In the USSR, political prisoners who were scientists were not always sent to GULAG, but also to The First Circle (named after Dante's Inferno), a special incarceration unit near Moscow where they could work for the government.

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Cast

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Nikolaj Schtschagow
Günther Maria Halmer ...
Wladimir Tschelnow
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David Hemblen
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Heath Lamberts
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Aletvina Makaraguine
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Pyotr Makaraguine
Coraly Zahonero ...
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Daniel Emilfork ...
Nikol
Corinne Touzet ...
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Storyline

In the USSR, political prisoners who were scientists were not always sent to GULAG, but also to The First Circle (named after Dante's Inferno), a special incarceration unit near Moscow where they could work for the government.

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25 February 1992 (France)  »

Also Known As:

Den första kretsen  »

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1.33 : 1
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Trivia

This was first announced in 1970 by producer Robert Solo, with Oscar winning director Fred Zinneman slated to direct but the project never materialised. See more »

Goofs

Throughout the film the wire recording is always called a tape recording even when the wire, wire recording spool and wire recorder are plainly shown. The wire recorder is actually shown in close-up while operating and still called a tape recorder. See more »

Connections

Version of V kruge pervom (2006) See more »

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12 January 2004 | by (Northridge, Ca) – See all my reviews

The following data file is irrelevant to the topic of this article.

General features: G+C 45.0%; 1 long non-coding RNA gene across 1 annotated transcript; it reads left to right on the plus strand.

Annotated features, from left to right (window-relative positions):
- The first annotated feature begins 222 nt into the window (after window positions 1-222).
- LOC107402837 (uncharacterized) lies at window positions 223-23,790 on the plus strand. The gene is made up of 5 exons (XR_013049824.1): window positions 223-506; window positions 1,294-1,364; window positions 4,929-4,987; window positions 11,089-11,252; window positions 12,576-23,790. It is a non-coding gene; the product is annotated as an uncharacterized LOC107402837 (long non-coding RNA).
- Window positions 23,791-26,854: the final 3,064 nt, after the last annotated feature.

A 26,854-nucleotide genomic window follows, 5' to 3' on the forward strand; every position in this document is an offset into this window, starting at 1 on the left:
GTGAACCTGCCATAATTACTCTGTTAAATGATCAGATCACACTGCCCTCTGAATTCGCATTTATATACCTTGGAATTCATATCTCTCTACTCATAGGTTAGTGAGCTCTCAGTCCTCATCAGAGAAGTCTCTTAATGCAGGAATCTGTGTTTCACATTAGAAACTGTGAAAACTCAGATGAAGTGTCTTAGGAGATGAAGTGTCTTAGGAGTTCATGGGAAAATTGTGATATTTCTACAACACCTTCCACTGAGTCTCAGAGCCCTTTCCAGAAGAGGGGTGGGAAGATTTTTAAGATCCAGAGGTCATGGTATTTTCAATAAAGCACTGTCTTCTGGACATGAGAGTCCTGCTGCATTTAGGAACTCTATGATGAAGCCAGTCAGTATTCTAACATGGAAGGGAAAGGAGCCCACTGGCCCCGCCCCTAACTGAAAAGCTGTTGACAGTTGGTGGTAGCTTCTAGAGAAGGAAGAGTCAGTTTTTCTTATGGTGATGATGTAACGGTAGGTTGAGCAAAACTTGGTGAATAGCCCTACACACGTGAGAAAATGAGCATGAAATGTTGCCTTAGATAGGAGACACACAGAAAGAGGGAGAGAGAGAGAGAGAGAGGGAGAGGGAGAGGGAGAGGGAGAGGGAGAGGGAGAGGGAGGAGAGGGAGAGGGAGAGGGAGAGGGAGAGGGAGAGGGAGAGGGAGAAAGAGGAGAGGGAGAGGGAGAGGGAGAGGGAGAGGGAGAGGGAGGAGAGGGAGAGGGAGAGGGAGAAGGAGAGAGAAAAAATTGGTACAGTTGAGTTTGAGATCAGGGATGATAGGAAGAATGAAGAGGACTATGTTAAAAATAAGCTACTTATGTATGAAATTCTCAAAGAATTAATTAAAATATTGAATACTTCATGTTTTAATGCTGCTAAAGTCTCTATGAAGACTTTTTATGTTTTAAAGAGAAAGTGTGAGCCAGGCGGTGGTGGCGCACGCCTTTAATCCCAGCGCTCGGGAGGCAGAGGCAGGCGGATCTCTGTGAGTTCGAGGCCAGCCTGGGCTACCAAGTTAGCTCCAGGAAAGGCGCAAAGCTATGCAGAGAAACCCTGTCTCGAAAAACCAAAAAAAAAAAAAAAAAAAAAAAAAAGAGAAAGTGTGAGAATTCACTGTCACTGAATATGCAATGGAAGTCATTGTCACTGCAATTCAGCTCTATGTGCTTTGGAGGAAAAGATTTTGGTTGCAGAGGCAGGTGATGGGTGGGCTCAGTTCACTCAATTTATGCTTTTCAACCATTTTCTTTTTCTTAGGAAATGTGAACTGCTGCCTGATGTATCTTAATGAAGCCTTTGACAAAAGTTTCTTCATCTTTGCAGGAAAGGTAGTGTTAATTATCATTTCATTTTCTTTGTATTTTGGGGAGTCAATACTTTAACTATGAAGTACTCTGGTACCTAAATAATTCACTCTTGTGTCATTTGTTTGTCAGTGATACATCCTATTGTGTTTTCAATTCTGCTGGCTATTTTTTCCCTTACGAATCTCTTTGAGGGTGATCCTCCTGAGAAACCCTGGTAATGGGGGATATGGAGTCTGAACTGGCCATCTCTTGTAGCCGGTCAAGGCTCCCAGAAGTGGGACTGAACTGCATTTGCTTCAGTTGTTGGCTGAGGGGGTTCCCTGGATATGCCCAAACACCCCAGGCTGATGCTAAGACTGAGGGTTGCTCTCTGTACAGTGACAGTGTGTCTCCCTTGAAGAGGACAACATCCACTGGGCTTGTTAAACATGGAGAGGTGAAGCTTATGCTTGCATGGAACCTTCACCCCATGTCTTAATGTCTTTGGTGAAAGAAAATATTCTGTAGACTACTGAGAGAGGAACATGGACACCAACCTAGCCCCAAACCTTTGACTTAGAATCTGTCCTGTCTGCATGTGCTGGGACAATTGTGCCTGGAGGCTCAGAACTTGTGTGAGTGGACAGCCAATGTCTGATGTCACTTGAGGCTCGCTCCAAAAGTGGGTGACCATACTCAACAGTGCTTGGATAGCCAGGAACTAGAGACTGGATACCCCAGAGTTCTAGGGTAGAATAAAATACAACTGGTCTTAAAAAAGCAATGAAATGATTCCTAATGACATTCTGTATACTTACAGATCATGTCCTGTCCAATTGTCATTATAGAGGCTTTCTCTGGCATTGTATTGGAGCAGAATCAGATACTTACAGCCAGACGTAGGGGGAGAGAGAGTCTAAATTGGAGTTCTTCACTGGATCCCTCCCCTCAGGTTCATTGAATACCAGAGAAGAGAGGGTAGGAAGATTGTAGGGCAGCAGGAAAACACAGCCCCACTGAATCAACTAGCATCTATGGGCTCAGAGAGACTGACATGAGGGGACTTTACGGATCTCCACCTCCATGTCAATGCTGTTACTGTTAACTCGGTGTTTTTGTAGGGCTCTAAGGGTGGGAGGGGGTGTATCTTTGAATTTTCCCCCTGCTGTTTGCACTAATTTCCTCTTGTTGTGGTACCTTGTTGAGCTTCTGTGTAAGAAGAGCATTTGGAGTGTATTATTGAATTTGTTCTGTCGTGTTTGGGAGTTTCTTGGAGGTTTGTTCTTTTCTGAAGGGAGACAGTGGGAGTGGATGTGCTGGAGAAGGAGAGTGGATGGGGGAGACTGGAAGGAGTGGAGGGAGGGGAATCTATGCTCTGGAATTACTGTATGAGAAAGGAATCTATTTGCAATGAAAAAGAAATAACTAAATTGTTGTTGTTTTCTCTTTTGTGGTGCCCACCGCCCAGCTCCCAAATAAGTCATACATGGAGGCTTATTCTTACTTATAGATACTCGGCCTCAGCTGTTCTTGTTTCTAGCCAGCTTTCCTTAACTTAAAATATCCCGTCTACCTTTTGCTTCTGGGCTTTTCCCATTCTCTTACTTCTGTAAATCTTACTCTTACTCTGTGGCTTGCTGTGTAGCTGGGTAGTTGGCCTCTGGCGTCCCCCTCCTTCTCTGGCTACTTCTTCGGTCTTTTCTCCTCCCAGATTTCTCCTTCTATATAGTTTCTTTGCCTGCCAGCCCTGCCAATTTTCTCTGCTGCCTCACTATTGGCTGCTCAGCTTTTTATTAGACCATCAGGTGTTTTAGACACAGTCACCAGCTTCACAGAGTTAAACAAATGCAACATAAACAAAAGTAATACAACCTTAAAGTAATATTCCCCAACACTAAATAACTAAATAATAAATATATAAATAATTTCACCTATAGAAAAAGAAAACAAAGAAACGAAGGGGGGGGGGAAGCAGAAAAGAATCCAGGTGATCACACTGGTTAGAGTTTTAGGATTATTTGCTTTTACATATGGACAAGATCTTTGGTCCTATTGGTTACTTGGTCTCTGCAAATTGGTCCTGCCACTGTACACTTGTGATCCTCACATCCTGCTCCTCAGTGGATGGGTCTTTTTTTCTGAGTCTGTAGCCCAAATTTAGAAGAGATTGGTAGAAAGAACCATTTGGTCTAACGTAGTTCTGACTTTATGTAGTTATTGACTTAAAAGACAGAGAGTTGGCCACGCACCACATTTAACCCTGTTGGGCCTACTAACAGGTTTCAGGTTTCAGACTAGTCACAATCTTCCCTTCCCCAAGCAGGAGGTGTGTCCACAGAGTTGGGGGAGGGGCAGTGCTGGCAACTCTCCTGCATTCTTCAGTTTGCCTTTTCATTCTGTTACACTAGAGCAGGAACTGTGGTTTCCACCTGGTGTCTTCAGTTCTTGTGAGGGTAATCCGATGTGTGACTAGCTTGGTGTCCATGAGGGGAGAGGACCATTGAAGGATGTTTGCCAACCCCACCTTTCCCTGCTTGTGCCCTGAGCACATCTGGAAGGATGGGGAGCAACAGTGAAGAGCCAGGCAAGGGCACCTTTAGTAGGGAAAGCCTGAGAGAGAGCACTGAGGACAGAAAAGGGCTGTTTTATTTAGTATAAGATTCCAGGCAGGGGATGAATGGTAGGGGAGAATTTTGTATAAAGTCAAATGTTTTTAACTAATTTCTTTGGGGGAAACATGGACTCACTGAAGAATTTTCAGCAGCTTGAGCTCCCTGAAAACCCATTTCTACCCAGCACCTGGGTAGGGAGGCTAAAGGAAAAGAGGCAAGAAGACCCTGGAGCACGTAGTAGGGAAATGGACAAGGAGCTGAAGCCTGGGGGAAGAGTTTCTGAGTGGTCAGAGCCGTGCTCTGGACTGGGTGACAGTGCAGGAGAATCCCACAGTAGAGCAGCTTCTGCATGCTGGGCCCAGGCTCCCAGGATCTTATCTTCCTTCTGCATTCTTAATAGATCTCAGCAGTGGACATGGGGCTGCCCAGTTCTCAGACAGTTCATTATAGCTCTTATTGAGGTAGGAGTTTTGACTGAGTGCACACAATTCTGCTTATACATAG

In Dante's Hell, the first circle was where the enlightened pagans were located; it may have been hell--but the least painful, high class section of hell. So also is the name of the Soviet prison where the scientists work in this grim drama, and, as it unfolds, one can interpret that the first circle includes not just the prison, but the whole uppercrust society of the Soviet Union, with Stalin as Satan overlooking his domain.

An international production made shortly after the demise of the Soviet government, this sombre drama was produced on location. Like the novel it's based on, it has too many characters and it's probably too expansive a story even for a mini-series; although it takes place in just three days, it contains about two dozen characters that one must keep track of. Nonetheless, a patient viewer will be rewarded for it portrays the fear, oppression, and sometimes outright stupidity of the postwar U.S.S.R. Although F. Murray Abraham gets top billing, he's in it for only about six minutes, yet he's unforgettable as Stalin, playing the dictator not as the virile power that Robert Duvall suggested, but more as a wizened and petty thug, a paranoid tyrant in winter. Some might think Christopher Plummer overacts his role, but the real Abakunov was one who discovered that passion helped win promotions more than intellect did, and, as a result, he over-emphasized his zeal and deemphasized his thought (The mini-series doesn't portray this, but the real Abakunov would be executed one year after Stalin's death). The rest of the cast is wonderful, even if some are obviously foreign-language actors who are dubbed.

See it and rejoice in your freedom.


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